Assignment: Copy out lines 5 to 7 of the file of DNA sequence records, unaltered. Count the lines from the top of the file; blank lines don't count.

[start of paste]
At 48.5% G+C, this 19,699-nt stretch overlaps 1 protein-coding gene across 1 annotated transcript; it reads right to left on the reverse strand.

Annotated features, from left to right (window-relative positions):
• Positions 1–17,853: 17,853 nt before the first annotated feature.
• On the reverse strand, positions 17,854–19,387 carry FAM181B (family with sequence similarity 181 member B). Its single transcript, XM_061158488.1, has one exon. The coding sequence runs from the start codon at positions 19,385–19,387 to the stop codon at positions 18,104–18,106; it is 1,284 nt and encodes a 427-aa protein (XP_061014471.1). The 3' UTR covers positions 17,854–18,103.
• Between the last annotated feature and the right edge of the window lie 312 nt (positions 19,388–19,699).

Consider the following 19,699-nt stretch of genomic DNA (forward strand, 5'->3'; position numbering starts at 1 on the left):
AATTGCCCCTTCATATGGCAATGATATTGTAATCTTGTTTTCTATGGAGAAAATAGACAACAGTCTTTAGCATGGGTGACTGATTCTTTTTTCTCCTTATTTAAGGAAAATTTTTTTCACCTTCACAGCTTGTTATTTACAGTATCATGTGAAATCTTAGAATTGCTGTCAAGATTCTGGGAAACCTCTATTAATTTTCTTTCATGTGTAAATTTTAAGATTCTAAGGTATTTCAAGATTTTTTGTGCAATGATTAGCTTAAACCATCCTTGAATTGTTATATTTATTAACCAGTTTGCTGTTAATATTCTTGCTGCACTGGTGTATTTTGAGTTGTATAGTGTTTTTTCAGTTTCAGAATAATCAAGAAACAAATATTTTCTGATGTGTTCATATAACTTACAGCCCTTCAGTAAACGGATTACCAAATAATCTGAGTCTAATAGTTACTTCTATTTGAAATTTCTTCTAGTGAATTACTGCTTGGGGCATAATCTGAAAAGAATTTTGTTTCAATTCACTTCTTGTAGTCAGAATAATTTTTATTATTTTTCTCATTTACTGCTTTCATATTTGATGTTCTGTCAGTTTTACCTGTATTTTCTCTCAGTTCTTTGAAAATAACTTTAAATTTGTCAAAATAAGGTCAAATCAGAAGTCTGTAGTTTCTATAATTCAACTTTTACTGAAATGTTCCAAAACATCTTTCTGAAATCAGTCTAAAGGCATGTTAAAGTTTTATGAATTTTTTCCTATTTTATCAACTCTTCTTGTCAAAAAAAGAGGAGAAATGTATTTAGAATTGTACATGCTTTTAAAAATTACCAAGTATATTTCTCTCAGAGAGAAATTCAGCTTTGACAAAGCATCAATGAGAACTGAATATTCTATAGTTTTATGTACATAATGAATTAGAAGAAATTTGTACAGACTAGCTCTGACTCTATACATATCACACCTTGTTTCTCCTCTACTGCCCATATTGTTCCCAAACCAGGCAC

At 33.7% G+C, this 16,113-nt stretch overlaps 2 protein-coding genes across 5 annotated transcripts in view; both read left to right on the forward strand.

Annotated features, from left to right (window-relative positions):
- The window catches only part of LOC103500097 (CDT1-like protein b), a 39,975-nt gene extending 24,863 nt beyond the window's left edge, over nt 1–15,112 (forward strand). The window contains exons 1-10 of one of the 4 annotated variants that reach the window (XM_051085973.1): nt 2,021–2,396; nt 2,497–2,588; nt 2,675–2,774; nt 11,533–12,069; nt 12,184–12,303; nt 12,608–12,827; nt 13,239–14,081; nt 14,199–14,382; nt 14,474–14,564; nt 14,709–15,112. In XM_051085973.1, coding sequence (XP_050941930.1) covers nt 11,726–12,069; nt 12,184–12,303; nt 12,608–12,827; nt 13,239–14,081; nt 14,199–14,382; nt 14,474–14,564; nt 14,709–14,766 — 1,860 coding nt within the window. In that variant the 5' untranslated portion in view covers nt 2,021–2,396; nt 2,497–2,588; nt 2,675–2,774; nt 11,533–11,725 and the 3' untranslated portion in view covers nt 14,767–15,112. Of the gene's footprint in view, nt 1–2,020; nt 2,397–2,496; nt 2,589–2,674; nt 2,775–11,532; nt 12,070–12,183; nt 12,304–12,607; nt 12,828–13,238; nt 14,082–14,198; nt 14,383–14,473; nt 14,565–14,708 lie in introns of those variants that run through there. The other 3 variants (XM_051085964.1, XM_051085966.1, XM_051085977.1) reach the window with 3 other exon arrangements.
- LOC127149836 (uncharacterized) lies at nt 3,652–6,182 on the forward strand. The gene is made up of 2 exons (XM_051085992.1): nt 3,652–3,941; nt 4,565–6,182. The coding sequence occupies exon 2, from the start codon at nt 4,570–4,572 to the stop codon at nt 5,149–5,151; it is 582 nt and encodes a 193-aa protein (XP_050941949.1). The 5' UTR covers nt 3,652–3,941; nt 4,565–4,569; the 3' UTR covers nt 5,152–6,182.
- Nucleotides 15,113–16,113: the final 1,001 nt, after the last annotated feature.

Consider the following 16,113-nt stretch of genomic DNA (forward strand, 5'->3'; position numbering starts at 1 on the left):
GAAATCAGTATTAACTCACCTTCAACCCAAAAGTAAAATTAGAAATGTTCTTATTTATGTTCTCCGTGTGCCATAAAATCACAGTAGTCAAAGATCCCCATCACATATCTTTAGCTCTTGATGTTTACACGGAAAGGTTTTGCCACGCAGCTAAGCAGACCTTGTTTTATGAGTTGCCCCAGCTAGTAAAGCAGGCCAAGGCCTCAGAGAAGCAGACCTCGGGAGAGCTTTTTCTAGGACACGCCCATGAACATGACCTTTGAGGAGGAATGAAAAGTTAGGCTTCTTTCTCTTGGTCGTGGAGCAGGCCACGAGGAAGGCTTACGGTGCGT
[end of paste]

• Between the last annotated feature and the right edge of the window lie 312 nt (positions 19,388–19,699).

Consider the following 19,699-nt stretch of genomic DNA (forward strand, 5'->3'; position numbering starts at 1 on the left):
AATTGCCCCTTCATATGGCAATGATATTGTAATCTTGTTTTCTATGGAGAAAATAGACAACAGTCTTTAGCATGGGTGACTGATTCTTTTTTCTCCTTATTTAAGGAAAATTTTTTTCACCTTCACAGCTTGTTATTTACAGTATCATGTGAAATCTTAGAATTGCTGTCAAGATTCTGGGAAACCTCTATTAATTTTCTTTCATGTGTAAATTTTAAGATTCTAAGGTATTTCAAGATTTTTTGTGCAATGATTAGCTTAAACCATCCTTGAATTGTTATATTTATTAACCAGTTTGCTGTTAATATTCTTGCTGCACTGGTGTATTTTGAGTTGTATAGTGTTTTTTCAGTTTCAGAATAATCAAGAAACAAATATTTTCTGATGTGTTCATATAACTTACAGCCCTTCAGTAAACGGATTACCAAATAATCTGAGTCTAATAGTTACTTCTATTTGAAATTTCTTCTAGTGAATTACTGCTTGGGGCATAATCTGAAAAGAATTTTGTTTCAATTCACTTCTTGTAGTCAGAATAATTTTTATTATTTTTCTCATTTACTGCTTTCATATTTGATGTTCTGTCAGTTTTACCTGTATTTTCTCTCAGTTCTTTGAAAATAACTTTAAATTTGTCAAAATAAGGTCAAATCAGAAGTCTGTAGTTTCTATAATTCAACTTTTACTGAAATGTTCCAAAACATCTTTCTGAAATCAGTCTAAAGGCATGTTAAAGTTTTATGAATTTTTTCCTATTTTATCAACTCTTCTTGTCAAAAAAAGAGGAGAAATGTATTTAGAATTGTACATGCTTTTAAAAATTACCAAGTATATTTCTCTCAGAGAGAAATTCAGCTTTGACAAAGCATCAATGAGAACTGAATATTCTATAGTTTTATGTACATAATGAATTAGAAGAAATTTGTACAGACTAGCTCTGACTCTATACATATCACACCTTGTTTCTCCTCTACTGCCCATATTGTTCCCAAACCAGGCAC